His mouth fell open when he saw the warriors, including the lieutenant, looking back at him, as if waiting for him to speak. He looked down and quickly brought his expression under control. He would be happy for the opportunity to help the woman if he could and the warriors seemed willing to let him.

"Take them to the King," he said quietly, turning to the lieutenant and looking at him cautiously, not certain at all how he would respond. He released a long, quiet breath when the lieutenant simply nodded. His relief was short-lived, however.

Tulus laid a hand on Legolas's shoulder to get his attention. "The King does not make a habit of interfering in Mannish crimes, my lord," he said softly, obviously unwilling to openly contradict Legolas, but the warning in his tone was plain.

Legolas was completely aware of that. He also was aware that he was overstepping his bounds. He was not of age. Despite Tulus's deferential treatment, he was not yet anyone's lord and he was certainly not an officer. He had absolutely no right to give any orders to anyone, and he knew that perfectly well. He suspected the lieutenant did as well and, like him, could not live with himself if he did not try to help this woman. Legolas's presence was as good excuse as any to ignore his captain's orders and try to find a better solution to this situation.

"You are certain you will not get a fair trial from the Master in Laketown?" Legolas asked the woman.

"Never," she answered. "He is too much in debt to my father. But I do not want to be tried by the Elvenking either. Please just let us go."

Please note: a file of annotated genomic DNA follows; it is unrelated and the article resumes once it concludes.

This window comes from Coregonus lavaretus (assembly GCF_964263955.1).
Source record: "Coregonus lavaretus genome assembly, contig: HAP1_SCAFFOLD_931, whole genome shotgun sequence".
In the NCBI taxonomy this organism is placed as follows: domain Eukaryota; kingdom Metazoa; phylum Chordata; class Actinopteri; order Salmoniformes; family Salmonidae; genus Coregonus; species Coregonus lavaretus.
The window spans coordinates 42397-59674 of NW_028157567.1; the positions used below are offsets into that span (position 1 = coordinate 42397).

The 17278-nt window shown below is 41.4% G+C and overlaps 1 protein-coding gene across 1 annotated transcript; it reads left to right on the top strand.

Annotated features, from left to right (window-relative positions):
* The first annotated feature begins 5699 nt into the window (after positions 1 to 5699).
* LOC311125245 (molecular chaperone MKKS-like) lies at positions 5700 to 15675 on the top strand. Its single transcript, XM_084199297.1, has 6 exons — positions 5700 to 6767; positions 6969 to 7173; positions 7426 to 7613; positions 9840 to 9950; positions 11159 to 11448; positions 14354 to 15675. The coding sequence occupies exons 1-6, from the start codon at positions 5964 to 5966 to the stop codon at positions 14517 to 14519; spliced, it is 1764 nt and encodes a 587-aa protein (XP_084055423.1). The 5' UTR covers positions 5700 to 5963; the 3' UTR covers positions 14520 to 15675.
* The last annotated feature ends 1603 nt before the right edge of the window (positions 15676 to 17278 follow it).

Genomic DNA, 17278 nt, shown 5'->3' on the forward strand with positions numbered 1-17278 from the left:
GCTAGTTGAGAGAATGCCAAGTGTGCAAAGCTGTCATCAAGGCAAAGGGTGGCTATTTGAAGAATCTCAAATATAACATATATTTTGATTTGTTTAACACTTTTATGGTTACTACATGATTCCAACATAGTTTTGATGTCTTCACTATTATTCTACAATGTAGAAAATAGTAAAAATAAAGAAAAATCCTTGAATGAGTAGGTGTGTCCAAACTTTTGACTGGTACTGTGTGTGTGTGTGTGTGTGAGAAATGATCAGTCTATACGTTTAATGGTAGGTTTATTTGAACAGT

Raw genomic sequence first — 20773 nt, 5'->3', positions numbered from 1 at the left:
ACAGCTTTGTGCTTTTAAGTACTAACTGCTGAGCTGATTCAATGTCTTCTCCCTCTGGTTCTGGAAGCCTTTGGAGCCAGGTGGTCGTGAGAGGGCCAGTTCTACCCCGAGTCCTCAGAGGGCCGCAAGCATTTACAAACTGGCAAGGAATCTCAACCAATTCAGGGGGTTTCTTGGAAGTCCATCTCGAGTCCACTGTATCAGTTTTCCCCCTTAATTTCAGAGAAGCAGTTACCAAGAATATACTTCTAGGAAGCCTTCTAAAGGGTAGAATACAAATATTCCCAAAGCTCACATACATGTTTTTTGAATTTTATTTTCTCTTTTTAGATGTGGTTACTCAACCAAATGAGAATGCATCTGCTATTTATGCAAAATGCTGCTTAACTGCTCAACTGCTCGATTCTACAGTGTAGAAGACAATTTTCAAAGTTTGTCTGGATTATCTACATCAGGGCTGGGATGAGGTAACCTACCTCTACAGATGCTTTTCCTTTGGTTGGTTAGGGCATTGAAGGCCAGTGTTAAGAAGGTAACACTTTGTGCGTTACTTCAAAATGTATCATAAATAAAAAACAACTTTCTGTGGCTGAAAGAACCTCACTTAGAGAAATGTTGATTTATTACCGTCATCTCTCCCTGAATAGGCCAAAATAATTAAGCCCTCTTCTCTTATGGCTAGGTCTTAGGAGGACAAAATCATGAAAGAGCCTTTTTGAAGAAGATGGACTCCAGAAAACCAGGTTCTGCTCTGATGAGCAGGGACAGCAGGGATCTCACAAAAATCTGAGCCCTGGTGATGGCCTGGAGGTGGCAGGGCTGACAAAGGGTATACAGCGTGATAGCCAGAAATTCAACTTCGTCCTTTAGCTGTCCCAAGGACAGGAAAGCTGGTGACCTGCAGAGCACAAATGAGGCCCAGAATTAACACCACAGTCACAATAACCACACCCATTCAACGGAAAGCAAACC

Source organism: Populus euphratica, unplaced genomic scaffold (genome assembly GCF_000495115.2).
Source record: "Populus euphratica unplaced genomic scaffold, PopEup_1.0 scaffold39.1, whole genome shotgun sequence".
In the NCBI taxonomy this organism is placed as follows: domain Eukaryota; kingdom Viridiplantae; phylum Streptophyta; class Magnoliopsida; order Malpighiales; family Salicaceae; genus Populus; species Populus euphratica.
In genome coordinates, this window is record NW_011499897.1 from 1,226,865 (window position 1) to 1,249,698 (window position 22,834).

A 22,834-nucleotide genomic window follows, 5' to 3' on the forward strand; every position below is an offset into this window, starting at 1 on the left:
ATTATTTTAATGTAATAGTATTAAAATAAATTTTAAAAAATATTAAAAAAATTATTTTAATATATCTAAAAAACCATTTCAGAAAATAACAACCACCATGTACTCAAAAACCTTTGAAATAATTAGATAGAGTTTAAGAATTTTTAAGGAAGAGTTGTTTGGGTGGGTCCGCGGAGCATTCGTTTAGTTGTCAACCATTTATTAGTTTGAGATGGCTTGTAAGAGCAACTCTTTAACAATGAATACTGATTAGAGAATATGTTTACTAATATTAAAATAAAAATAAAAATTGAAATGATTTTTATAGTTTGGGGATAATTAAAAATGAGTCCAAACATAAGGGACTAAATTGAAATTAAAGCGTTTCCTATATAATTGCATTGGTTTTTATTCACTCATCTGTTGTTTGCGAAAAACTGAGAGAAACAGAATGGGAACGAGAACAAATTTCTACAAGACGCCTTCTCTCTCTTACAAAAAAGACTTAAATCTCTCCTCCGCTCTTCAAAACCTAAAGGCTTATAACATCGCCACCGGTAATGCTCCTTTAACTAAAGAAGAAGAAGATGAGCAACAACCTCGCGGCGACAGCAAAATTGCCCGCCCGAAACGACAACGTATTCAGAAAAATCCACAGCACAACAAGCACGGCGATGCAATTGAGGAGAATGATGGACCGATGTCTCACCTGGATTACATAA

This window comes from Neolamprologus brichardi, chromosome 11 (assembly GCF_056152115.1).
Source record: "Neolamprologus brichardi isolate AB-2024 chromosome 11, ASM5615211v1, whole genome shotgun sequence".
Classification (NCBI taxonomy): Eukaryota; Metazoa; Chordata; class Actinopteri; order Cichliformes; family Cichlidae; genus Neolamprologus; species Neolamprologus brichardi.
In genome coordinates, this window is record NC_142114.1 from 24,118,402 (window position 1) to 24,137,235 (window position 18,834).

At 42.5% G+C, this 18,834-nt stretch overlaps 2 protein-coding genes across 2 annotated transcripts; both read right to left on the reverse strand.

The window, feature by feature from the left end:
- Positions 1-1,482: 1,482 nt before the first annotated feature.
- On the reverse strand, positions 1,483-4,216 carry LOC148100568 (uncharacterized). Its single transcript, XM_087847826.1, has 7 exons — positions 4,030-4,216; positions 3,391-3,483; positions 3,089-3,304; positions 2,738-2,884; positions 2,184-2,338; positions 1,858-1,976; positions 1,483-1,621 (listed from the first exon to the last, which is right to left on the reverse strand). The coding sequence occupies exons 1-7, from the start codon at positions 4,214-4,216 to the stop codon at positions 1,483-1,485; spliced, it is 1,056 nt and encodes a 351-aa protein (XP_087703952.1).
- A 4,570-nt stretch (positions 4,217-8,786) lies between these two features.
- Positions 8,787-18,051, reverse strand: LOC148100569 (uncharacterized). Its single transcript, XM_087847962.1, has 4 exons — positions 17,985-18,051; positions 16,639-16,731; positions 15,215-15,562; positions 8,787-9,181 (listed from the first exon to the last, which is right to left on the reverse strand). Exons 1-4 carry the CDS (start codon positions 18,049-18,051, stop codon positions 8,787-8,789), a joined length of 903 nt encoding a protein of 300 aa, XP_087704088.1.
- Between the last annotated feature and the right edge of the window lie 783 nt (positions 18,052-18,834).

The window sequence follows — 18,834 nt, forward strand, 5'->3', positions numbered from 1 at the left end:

Legolas shook his head. "That is not within my authority to order. I must take you to the King."

"The Elvenking has no right to judge Sadron for murder or the theft of my daughter. Those crimes took place in Laketown," the old man exclaimed.

"True enough," Legolas shot back, "but you threatened me with an arrow in this Forest. And Sadron threatened me with a knife and tried to steal my horse. The Elvenking does have the responsibility to respond to those crimes." He faced the lieutenant again. "They are both going to the King to answer to those charges before you take them to Laketown to answer for any crimes in a Mannish court. Take them to the stronghold," he said firmly.

The two men began to protest that order, the older man claiming he was not subject to Elvish laws and the younger again begging that the woman be set free, since she had done nothing wrong in any land.

As they argued, the lieutenant signaled to his warriors to secure the men to take them to the stronghold. Then he turned to speak into Legolas's ear. "My lord, if you send them to the King with the charge that they threatened to kill you--if that is what I report to the King--he may well execute them both himself. And if you send them merely to ask him to try the case they have tried to plead to you, he will send them straight to Laketown. I sympathize with what you are trying to accomplish, I truly do, but I am not certain this will turn out as you wish."

Legolas sighed. That was an accurate assessment of what was likely to happen, that was certain. And that meant one thing. With a great effort, he suppressed a groan and looked about himself for Aewen. She was still standing next to the tree he had tried to use to shelter her earlier. She did not speak a word of Westron and Legolas realized she likely had no idea what was going on. She was looking at him with wide eyes.

She was going to be absolutely furious.

"We are taking them to the King," he said with finality, speaking Sindarin so Aewen would understand him. "I will go with you and explain the reasons for their appearance before him myself."

The lieutenant nodded, smiling with obvious satisfaction. "As you wish, my lord." 

Aewen, in contrast, stared at him as if he had lost his mind.